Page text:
Emilia Romagna: Albana A Much Maligned Grape Variety

I can’t stop thinking about Emilia Romagna. Today’s news of another earthquake, this time deep in the sea, off the coast of Ravenna. Ravenna is one of my favorite cities, the home of a number of my friends and home to inestimable art treasures. Luckily it seems that no one and nothing was terribly damaged but as I prepare to go to Italy tomorrow for work and play, I am acutely aware of the numbers of people in that region that are under “dura prova” or being severely tested. I hope that the earth stabilizes and that somehow the gods of fire who seem angry down in the depths of the earth decide to quiet themselves. I will drink some Albana when I am there, if I can find it in Tuscany, Liguria or Roma, my destinations. Albana, a much maligned grape, was the subject of a long blog post of mine some years ago: Albana di Romagna.

Leave a comment

Filed under Indigeous varieties, Italian regions, Italian wineries, italy, wines

Italian Regions: Emilia Romagna On My Mind, Modena DOC

I’ve finally had more time to read the news and look at the devastating pictures of Emilia Romagna. Scary. According to this story published yesterday on the Wine Enthusiast’s website, much of the damage has been to the cheese industry rather than the wine industry although some producers have naturally been impacted severely. Here is a nice blog post with a list of places to donate money should you want to give concrete help. As the days pass by and I am closer to the event, leaving for Italy on Thursday, I am getting more anxious. Not for myself but for the people who have been harmed and for friends in the area.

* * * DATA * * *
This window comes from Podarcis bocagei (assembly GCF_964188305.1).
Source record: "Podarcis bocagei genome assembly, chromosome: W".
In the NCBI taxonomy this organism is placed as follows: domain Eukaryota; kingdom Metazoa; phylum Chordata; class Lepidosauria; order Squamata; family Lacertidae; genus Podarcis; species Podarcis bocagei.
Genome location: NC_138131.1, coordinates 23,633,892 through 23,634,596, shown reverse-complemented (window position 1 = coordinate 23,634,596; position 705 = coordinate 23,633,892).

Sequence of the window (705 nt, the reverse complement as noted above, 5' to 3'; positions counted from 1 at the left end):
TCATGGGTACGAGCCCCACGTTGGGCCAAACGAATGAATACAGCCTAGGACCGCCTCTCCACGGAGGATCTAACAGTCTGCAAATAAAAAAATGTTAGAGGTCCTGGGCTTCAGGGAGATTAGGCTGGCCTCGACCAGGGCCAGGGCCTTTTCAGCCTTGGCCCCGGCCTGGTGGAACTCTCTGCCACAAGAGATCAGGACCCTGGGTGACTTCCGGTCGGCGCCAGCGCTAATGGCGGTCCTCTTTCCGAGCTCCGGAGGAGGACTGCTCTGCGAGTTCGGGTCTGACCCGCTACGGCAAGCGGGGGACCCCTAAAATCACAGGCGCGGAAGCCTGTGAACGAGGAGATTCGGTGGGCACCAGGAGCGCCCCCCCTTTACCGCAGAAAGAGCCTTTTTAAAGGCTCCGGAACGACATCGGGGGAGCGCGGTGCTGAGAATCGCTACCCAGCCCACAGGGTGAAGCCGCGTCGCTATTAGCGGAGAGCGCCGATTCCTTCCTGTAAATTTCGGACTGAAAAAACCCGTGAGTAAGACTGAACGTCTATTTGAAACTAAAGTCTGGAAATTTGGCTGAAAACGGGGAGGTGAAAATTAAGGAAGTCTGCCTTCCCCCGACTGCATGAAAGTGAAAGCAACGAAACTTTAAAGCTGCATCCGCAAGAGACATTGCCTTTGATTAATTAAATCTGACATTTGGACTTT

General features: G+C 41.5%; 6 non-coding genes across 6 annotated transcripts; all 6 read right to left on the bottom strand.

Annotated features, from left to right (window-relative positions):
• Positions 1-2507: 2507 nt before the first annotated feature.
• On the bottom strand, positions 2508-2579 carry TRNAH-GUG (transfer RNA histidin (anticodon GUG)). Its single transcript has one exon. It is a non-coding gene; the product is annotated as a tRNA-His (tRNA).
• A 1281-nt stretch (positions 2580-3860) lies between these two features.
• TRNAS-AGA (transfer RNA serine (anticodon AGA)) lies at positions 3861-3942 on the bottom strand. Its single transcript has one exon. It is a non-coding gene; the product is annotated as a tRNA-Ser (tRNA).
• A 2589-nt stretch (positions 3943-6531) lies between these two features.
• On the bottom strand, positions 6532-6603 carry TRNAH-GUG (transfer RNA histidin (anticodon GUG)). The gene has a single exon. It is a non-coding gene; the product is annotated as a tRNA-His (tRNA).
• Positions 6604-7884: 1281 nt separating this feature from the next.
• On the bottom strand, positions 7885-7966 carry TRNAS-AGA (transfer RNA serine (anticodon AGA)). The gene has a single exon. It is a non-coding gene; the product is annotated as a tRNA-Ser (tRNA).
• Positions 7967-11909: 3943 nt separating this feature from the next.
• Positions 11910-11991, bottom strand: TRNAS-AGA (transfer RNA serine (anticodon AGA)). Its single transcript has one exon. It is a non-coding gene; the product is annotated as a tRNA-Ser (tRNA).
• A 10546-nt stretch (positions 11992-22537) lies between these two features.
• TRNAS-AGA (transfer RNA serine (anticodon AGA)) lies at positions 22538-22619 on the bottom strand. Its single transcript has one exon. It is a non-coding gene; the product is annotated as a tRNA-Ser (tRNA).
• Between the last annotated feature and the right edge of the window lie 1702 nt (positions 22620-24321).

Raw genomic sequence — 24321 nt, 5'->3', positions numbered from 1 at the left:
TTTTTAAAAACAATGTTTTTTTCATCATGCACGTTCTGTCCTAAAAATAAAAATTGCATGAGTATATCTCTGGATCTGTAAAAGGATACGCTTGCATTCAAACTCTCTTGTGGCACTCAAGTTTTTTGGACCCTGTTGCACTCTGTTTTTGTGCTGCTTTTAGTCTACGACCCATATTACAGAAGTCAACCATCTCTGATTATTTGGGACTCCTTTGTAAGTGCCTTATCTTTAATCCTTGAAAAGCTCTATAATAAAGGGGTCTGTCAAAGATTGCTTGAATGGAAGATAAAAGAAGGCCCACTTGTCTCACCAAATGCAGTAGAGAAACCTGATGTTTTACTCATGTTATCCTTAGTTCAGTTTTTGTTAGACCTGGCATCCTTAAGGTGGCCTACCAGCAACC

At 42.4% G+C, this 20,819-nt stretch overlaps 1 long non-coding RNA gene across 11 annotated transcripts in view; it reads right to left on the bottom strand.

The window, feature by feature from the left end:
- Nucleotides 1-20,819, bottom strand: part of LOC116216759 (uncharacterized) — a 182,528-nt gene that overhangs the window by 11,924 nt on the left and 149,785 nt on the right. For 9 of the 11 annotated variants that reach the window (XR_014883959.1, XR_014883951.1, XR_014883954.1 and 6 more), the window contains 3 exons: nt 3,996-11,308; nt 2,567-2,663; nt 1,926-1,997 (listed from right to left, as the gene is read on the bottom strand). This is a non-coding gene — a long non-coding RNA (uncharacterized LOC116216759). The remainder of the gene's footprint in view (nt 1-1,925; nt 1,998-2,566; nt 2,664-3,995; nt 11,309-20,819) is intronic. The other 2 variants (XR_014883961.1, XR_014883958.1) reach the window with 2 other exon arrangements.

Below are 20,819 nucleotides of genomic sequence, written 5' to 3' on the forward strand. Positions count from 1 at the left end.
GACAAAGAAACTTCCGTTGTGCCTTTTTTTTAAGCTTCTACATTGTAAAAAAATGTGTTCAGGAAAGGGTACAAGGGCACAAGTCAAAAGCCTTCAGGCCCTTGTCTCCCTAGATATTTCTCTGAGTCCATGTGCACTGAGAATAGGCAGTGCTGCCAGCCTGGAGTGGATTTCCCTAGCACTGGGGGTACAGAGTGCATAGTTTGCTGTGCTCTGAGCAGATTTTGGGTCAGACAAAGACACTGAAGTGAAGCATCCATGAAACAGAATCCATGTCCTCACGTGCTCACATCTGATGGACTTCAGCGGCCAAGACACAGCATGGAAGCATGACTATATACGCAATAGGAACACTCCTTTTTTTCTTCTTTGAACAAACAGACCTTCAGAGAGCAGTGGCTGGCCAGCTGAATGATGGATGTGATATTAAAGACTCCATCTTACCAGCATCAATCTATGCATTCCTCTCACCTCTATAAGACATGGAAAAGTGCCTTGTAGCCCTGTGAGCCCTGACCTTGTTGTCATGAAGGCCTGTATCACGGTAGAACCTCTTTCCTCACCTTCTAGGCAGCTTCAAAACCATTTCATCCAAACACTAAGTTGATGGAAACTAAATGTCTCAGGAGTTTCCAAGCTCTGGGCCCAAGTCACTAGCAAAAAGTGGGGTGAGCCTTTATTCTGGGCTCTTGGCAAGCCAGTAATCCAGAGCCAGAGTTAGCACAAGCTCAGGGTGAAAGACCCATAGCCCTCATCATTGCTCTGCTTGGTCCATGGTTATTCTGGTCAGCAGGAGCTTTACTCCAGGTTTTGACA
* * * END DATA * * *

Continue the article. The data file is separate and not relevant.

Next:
I looked into which wineries are located right near the epicenter of the earthquake. They seem to be around the towns of Carpi, Finale Emilia and Mirandola. That is an area know for producing Lambrusco and not just any Lambrusco but specifically Lambrusco made from Lambrusco Salamino di Santa Croce.

In order to make this Lambrusco Salamino di Santa Croce DOC (denominazione d’origine controllata), a wine must be made with 85% Lambrusco Salamino di Santa Croce. There are other famed Lambrusco clones that one sees widely including Lambrusco di Sorbara, Lambrusco Grassparossa di Castelvetro and Modena DOC Lambrusco.

Lambrusco Salamino di Santa Croce comes in a variety of styles: red and rose’ both with a frizzante and a spumante version. There are a few wineries that are known for producing this particular wine including Cantina Santa Croce.

Emilia-Romagna has a number of DOC wines, although few that are very well known. In April I spent a considerable amount of time tasting wines from the Colli Piacentini while staying with friends in Bobbio, a wonderful town in the northern part of the region.

Parma is another city that I love and I have tasted numerous wines from the Colli di Parma DOC, as noted in yesterday’s repost of an article I wrote two years ago about these wines. Colli di Scandiano e di Canossa DOC are wines I know less well while the Colli Bolognesi are favorites from my graduate school year in Bologna. Reno DOC, Bosco Eliseo DOC, Colli d’Imola DOC, Colli di Rimini DOC, Colli di Romagna Centrale DOC are all wines that are seldom seen in the States. I’ve tried some of them during the years I frequented the Lidi Ferraresi with my exes. Yes plural. Both of my long term Italian partners had families in different parts of Romagna. Thus, it is an area that was and remains close to my heart. I hope the earth has stopped shaking although I just read that today they had 30 small earthquakes. I hope that  population has at least some rest and sogni d’oro stanotte.




Leave a comment

Filed under emilia romagna, Friends/Family, Indigeous varieties, Italian Delicacies, Italian indigenous Grape Varieties, Italian regions, Italian wineries, italy, Wine Industry